Right to Work, or Right to be a Free Rider?

A lot of states are looking at so called “right-to-work” laws. They sound great. I’m in favor of everyone having rights and I’m in favor of working, what could go wrong? A lot, it turns out.

RIght-to-work laws prevent union contracts from requiring employees in unionized workplaces to join or pay union dues. This still sounds ok, it makes sense that workers shouldn’t be forced to join or pay dues if they don’t want to. But the real agenda behind these laws isn’t helping workers, it’s destroying unions.

Workers aren’t obligated to pay dues, but unions are still obligated to bargain on behalf of all workers in a workplace, not just those who pay dues. This means that a few workers could get all the benefits of union membership without actually having to support it. The problem is that the union still has to do all the same work, but without the resources it gathers from members it can’t sustain that work for long. Those individuals workers who choose to not join their union may benefit for a short time, but in the end, no one benefits when the unions fade away.

It’s a classic free rider problem. If a person receives all the benefits of a service regardless of whether or not they pay for it, why would they ever pay? People figure this out quickly, and once everyone decides they don’t want to pay, the service will cease to exist.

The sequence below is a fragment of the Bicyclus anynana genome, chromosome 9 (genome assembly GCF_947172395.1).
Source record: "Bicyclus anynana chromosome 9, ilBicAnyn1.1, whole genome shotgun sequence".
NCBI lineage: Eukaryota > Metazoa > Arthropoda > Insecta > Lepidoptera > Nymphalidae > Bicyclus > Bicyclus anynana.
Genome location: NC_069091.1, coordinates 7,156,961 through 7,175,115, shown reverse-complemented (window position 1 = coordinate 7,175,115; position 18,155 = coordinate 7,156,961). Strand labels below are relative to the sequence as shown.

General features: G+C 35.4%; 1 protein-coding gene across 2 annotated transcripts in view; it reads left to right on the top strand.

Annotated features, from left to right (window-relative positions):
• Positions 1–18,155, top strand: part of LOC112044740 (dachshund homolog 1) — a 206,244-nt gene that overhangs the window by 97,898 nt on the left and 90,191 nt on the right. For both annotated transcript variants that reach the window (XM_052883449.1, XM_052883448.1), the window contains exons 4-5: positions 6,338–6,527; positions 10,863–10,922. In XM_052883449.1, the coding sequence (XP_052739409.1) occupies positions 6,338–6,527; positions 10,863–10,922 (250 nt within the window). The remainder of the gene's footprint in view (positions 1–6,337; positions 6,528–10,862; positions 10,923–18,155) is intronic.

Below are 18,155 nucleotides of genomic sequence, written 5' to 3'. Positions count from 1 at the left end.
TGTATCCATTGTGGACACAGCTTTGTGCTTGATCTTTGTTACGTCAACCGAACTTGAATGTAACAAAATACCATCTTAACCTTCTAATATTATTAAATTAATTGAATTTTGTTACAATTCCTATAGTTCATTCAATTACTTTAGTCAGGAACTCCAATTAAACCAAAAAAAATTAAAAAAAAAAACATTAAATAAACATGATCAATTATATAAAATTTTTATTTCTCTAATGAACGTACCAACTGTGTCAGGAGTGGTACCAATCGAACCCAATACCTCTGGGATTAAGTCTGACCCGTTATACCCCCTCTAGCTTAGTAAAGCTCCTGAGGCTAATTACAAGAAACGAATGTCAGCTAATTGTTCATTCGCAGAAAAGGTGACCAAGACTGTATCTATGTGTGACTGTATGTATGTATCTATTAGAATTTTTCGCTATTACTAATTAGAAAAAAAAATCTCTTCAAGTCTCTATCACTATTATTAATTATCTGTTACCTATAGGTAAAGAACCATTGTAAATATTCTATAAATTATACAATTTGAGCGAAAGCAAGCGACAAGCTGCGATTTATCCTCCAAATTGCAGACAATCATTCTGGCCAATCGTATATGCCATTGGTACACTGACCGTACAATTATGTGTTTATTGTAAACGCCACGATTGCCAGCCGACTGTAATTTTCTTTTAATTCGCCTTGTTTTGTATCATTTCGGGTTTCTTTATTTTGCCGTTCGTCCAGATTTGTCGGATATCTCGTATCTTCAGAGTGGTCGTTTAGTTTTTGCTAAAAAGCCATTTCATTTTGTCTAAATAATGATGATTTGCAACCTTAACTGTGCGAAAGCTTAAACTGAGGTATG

Imagine if you could decide whether or not you wanted to pay taxes for your local fire department, but no matter what you chose, they still had to come help you in case of a fire. A lot of people would decide not to pay those taxes. After all, if you can get it for free, why pay for it? But once enough people decide not to pay, the fire department can’t function anymore, and will shut down, leaving everyone without help in case of a fire.

Individual freedom is typically a good thing, but not when it ends up causing everyone, including the individual, to suffer. We understand as a society that fire departments are important enough that all citizens need to chip in to support them. We used to understand the same thing about unions, but concerted efforts to undermine them have led us to this moment, when right-to-work laws threaten their very existence.

The effect of a right-to-work law is not to allow people of your state to work. The effect of a right-to-work law is to not have any unions in your state.

If the union is required to provide services without getting paid — that is essentially outlawing unions. Which is exactly the goal of the people passing these laws.

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